Tuesday, January 19, 2010

Are You a Homebody or a Rolling Stone?


Flying home on Sunday afternoon after another week away, I was actually a bit sad to see the trip come to an end.

That is unusual for me: I usually prefer to stay home than to travel.  I enjoy planning vacations, mapping out an itinerary, but, as often as not, I find myself counting down the days until I can return home once I am actually on the road.

I traveled a lot as a kid and as a young adult.  I've visited almost all of the states and many countries.  I've had my breath stolen by natural wonders and by man-made structures.  I've biked on glaciers in Alaska and gulped apple wine at Oktoberfest in Offenbach.

I treasure these experiences, but sometimes I feel like a collector of memories - more interested in tucking them away and looking at them in pictures, rather than in living a trip as it occurs.

Feeling somewhat nostalgic for this recent trip that was coming to an end, I happened upon two bits of literary inspiration - one lofty, the other not so much - that helped me name these phenomena.

The first came through the typically direct words of Olive Kitteridge, the title character of Elizabeth Strout's Pulitzer Prize winning novel-in-stories, and a companion of mine on my trip to Florida.  Olive's grown son Christopher invites her for a visit.  She declines his request to have her stay "for a couple of weeks" with the rejoinder: "Three days...After that I stink like fish."

And I wondered if Olive's rule of thumb for houseguests might just apply to travelers as well - and if the best vacations are those that contain - almost like the best meals? - just enough to fill you up, but still leave you wanting a bit more.

This trip to Florida was just that for me.  I was delighted by the sunshine and the warmer temperatures (thanks, Liz, for making that call to Mother Nature!), by the chance to walk and play outside in January, by the time with my parents and brothers.  I felt full of all of these good sensations, then drove away from those people whom I love wishing for more of all of them.

For me, the ideal time away was a week.  For Olive, it seems to be three days.  For others, it might be more or less.  The key, I think, is knowing your travel tolerance and planning accordingly.

The second piece of worldly and wordy wisdom came from one of Big Boy's favorite book series: Toot and Puddle.  These porcine roommates and best friends have different perspectives on travel.  Toot has been bit by the travel bug and spends most of his time on-page globetrotting - from Provence to Nepal, from Egypt to the Solomon Islands.  Puddle, meanwhile, is a homebody.  He occasionally joins Toot on his adventures, but is usually happier in the rhythms of his day-to-day life.  At the end of Toot & Puddle, the first book in the series, the pigs are reunited at home for a December celebration.
"Here's to all your adventures around the world," said Puddle.
"Here's to all your adventures right at home," said Toot.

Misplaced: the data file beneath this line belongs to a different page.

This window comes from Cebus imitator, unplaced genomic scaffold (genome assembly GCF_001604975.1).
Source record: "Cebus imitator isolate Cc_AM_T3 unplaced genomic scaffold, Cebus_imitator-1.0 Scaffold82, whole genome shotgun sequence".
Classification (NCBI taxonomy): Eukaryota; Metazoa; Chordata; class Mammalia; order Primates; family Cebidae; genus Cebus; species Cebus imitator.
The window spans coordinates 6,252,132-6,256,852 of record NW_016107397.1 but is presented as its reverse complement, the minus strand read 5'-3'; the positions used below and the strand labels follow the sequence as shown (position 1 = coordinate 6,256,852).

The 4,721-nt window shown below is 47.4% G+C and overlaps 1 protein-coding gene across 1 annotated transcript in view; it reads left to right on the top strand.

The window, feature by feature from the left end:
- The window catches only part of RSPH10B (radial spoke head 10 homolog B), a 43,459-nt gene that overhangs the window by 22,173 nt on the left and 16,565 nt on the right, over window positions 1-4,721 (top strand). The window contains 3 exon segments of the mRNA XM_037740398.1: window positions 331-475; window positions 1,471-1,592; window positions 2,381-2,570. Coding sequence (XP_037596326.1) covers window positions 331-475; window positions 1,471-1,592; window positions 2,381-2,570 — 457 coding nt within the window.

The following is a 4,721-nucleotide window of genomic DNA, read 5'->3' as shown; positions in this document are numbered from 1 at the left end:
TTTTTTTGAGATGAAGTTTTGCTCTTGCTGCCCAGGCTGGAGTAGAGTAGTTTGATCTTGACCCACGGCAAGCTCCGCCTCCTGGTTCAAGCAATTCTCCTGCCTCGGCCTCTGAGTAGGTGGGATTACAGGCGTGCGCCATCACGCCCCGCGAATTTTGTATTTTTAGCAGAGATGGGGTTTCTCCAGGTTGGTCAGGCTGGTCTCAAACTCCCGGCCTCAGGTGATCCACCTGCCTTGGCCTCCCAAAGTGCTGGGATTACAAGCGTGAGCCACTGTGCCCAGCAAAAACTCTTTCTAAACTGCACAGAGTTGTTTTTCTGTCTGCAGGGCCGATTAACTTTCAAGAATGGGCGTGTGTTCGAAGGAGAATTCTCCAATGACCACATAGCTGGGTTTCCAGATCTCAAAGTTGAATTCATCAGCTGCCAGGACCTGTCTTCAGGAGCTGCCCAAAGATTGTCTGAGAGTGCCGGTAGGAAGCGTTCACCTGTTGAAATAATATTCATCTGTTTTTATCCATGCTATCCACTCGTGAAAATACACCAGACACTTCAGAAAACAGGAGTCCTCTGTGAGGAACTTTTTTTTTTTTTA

And perhaps that is the distinction right there: some of us find adventure through travel and some of us find adventure through staying put.  And maybe those proclivities bend and evolve as we age, as our destination changes, and as our sense of home shifts.

But maybe some of us shy away from adventure altogether, evincing a preference for home but really masking a fear of the unknown?

Could it be that my own deep connection to the idea of home makes me tend toward a static life?  Could it be that my risk-averse nature causes me to miss out on the brighter and deeper dimensions of living?

What is your travel tolerance (i.e. how long can you be away from home before you want to return)?  Are you a homebody like Puddle and me or a rolling stone like Toot?

---

As part of the Help Haiti Blog Challenge, I will be making a $200 donation to Partners in Health on behalf of the Motherese community.  Thank you to all who took the time to comment - and especially to an e-mail buddy who wishes to remain nameless who contributed a hearty sum to our collective pot.

And congratulations to Maureen at IslandRoar, winner of a copy of Tracy Kidder's marvelous Mountains Beyond Mountains.

Image: Grand Canyon NP - Arizona - USA by Tobias Alt via Wikimedia Commons under a Creative Commons license.

17 comments:

  1. Funny about being away from home, isn't it? I so very much want to go and be and travel and see and yet after a certain amount of days all I can think about is my own bed, my own bed, my own bed. Yeah, the thoughts pretty much stop there--with the bed--even though I'd like my couch and my fridge and my kids' own toys, too.

    I find, however, that in my heart of hearts I am more excited to go than to stay. I am more tolerant of the chaos of leaving and staying away than I am of the chaos here at home most days.

    In the summer my family--Jen, brother, mother and me--rent a cabin on a lake. 9 kids. 3 siblings. 3 spouses. a Mom. It's one house, a central location, and within hours of being there we are moved in and comfy. It's a week that I never want to end even though I am sleeping in a single bed with musty blankets. It's glorious. So I guess it all depends on the type of "away" we are talking about. Hotels and diner food? Three days, like Olive says.

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  2. This is really interesting - I've long WANTED to be one of those adventurous, wanderlusty types, but your words make me think perhaps I should just accept that I like being at home.
    On the other hand, sometimes going away is just what I need to really appreciate coming home. It seems a big effort, but sometimes I wonder if trips are really just a way to remind us of what we love most in our quotidian days.

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  3. I am more a homebody. I just like routine. I can take about a week away, any longer and I start to go crazy. I love day trips and quick overnight trips the best, I think. I can take week long vacations about once a year, though.